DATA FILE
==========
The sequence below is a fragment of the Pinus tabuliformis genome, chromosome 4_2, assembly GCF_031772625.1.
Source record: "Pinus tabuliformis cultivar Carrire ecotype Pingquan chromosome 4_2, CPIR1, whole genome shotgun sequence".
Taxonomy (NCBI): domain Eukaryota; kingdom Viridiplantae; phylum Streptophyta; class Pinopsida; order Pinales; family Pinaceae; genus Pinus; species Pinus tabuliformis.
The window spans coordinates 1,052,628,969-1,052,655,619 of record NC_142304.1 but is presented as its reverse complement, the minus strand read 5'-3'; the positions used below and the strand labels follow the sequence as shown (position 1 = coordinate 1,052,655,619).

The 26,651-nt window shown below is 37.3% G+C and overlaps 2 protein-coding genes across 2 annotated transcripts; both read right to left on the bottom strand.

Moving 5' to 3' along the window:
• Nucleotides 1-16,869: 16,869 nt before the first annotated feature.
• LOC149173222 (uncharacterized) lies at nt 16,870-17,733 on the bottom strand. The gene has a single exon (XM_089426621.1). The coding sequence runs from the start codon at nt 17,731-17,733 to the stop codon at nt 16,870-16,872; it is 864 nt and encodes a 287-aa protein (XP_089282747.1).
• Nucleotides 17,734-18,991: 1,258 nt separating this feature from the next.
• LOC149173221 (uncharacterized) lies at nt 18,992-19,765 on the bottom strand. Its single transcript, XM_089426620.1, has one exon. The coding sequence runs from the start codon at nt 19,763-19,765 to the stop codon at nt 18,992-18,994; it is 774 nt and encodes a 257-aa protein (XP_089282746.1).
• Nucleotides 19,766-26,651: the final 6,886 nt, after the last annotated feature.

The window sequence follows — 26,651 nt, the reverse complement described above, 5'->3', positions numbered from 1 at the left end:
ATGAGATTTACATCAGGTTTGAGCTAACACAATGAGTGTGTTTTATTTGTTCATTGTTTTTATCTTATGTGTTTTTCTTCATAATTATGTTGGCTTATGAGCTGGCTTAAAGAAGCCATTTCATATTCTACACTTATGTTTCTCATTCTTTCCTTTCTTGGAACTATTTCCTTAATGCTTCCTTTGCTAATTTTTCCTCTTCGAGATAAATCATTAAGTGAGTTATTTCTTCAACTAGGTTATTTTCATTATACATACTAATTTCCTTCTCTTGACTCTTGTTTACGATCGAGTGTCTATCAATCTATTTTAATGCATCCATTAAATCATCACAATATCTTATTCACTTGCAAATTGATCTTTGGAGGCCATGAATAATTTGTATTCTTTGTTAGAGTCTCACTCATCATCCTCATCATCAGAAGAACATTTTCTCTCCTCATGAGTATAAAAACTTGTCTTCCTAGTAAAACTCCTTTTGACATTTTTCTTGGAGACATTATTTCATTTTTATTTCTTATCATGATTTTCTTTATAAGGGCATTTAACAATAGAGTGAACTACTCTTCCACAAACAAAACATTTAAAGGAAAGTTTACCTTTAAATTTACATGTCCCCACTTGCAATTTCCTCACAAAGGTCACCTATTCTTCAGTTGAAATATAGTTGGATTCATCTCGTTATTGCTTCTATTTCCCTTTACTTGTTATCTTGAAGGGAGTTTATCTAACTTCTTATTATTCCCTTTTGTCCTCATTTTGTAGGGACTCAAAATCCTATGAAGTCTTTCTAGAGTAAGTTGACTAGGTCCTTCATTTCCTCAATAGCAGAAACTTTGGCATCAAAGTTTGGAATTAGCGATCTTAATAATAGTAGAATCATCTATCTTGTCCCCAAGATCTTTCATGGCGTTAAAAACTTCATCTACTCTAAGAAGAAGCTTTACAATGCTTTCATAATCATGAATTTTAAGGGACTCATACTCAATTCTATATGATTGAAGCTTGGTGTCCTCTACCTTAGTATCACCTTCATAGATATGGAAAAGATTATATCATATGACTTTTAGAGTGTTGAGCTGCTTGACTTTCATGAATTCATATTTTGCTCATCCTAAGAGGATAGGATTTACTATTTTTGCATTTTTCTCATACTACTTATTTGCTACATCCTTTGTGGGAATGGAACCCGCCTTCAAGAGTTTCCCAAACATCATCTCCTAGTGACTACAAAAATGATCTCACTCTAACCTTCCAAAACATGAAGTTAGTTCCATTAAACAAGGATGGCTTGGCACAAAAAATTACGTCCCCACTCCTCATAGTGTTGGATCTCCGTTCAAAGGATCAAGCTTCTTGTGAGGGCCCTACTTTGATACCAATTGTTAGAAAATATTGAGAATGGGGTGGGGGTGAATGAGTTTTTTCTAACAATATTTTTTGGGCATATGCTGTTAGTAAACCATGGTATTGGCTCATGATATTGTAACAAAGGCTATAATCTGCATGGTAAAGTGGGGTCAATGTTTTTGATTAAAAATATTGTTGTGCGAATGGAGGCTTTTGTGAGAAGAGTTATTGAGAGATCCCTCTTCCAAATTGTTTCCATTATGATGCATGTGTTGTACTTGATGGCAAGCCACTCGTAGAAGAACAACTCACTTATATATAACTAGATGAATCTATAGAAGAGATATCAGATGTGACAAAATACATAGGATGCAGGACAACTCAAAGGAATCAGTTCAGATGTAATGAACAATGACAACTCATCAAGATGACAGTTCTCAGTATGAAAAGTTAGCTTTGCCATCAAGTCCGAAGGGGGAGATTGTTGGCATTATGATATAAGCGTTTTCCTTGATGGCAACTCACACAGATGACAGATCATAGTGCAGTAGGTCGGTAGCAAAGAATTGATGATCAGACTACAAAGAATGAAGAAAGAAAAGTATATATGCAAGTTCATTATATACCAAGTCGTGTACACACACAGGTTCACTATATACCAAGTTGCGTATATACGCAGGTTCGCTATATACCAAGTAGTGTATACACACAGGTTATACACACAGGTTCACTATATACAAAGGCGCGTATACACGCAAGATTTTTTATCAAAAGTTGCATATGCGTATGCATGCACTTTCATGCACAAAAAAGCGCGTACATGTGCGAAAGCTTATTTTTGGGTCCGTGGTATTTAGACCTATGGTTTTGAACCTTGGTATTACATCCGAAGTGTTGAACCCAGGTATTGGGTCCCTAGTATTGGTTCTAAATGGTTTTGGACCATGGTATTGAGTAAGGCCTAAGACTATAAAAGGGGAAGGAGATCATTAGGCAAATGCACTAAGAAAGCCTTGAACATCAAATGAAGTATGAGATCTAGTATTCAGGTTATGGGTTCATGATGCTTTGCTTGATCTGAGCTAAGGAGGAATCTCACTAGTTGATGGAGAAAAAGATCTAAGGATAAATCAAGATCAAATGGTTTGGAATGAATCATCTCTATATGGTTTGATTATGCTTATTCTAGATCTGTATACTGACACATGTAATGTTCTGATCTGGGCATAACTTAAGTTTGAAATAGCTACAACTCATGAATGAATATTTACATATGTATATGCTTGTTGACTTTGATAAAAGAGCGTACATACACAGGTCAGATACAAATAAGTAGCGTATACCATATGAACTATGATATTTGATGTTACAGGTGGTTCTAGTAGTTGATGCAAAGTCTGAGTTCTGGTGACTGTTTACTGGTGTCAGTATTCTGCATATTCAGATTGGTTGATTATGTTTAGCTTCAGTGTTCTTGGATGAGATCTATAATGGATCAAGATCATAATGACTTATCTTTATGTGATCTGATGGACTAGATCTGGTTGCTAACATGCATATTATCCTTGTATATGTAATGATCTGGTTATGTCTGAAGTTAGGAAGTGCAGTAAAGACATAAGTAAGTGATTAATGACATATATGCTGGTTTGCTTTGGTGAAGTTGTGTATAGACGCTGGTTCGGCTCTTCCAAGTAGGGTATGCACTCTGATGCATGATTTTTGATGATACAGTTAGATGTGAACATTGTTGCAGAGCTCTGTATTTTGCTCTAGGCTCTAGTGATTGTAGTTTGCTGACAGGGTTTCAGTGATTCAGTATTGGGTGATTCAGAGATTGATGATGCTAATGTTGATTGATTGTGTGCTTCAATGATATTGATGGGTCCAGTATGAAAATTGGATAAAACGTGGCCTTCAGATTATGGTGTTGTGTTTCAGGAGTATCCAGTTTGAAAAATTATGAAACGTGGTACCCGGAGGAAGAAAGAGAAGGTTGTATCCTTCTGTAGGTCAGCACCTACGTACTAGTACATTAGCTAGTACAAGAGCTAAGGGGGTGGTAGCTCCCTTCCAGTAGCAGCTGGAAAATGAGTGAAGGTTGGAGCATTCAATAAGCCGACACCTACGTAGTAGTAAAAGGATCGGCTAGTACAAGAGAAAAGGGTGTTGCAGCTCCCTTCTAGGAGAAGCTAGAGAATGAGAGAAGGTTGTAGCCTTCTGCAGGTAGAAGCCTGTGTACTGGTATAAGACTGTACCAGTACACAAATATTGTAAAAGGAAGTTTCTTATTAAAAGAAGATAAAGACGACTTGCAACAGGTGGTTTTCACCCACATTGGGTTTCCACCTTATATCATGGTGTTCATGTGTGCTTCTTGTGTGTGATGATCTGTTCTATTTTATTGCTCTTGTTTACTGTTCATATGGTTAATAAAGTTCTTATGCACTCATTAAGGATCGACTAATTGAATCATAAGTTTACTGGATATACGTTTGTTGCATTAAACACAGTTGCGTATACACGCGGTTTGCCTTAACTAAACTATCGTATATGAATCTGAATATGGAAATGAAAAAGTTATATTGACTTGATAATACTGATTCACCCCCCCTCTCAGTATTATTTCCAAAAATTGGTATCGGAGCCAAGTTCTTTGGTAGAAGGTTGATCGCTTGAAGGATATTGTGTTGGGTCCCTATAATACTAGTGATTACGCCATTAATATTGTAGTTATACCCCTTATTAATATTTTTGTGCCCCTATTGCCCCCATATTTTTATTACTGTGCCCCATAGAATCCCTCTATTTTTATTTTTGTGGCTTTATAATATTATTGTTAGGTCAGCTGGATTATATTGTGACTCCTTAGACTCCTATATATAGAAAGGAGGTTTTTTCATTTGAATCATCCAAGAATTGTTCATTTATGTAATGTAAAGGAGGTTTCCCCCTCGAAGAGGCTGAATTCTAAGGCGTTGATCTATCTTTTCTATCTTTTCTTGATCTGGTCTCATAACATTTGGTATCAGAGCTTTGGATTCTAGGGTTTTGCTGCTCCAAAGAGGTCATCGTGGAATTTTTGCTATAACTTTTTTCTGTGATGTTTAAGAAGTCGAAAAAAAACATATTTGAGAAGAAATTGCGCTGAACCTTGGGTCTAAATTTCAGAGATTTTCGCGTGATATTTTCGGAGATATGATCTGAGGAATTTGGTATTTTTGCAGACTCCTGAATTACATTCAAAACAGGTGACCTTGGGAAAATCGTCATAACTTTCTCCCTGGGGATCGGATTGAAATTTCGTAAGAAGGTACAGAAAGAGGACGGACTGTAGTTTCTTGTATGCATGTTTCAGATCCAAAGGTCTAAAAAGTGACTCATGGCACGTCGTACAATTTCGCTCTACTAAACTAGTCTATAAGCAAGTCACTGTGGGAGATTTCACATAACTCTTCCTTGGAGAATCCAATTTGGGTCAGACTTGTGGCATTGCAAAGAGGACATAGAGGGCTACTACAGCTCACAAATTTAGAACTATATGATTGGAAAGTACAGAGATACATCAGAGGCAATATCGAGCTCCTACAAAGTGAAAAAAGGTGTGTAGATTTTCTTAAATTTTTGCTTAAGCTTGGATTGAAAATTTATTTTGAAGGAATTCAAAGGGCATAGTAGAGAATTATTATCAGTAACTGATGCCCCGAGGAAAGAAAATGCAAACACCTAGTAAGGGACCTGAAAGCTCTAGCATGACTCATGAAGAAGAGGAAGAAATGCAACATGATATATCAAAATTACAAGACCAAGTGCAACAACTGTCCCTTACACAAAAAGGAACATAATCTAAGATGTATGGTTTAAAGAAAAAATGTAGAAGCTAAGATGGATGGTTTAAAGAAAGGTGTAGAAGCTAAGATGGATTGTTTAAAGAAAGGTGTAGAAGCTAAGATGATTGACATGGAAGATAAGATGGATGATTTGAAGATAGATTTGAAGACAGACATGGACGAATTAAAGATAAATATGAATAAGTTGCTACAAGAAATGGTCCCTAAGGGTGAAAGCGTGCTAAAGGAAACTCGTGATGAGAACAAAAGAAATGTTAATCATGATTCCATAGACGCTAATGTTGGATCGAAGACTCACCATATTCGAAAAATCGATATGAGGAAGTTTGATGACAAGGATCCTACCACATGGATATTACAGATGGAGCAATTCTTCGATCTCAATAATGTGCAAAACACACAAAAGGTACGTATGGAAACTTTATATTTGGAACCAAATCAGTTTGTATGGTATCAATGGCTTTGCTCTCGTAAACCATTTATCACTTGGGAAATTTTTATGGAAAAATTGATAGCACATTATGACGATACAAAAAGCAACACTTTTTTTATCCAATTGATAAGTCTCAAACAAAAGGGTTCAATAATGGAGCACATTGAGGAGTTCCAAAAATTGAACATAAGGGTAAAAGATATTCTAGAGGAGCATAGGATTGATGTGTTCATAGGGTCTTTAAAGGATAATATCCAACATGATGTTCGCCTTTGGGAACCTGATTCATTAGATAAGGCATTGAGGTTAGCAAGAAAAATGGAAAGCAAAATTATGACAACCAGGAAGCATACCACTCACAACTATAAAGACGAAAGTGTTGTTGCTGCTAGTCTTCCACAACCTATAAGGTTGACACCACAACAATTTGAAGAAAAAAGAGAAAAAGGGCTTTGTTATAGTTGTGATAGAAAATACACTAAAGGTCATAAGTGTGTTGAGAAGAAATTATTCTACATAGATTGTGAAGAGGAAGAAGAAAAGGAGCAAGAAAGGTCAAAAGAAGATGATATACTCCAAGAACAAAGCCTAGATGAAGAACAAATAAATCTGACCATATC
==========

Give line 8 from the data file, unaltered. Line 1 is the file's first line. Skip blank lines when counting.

• LOC149173222 (uncharacterized) lies at nt 16,870-17,733 on the bottom strand. The gene has a single exon (XM_089426621.1). The coding sequence runs from the start codon at nt 17,731-17,733 to the stop codon at nt 16,870-16,872; it is 864 nt and encodes a 287-aa protein (XP_089282747.1).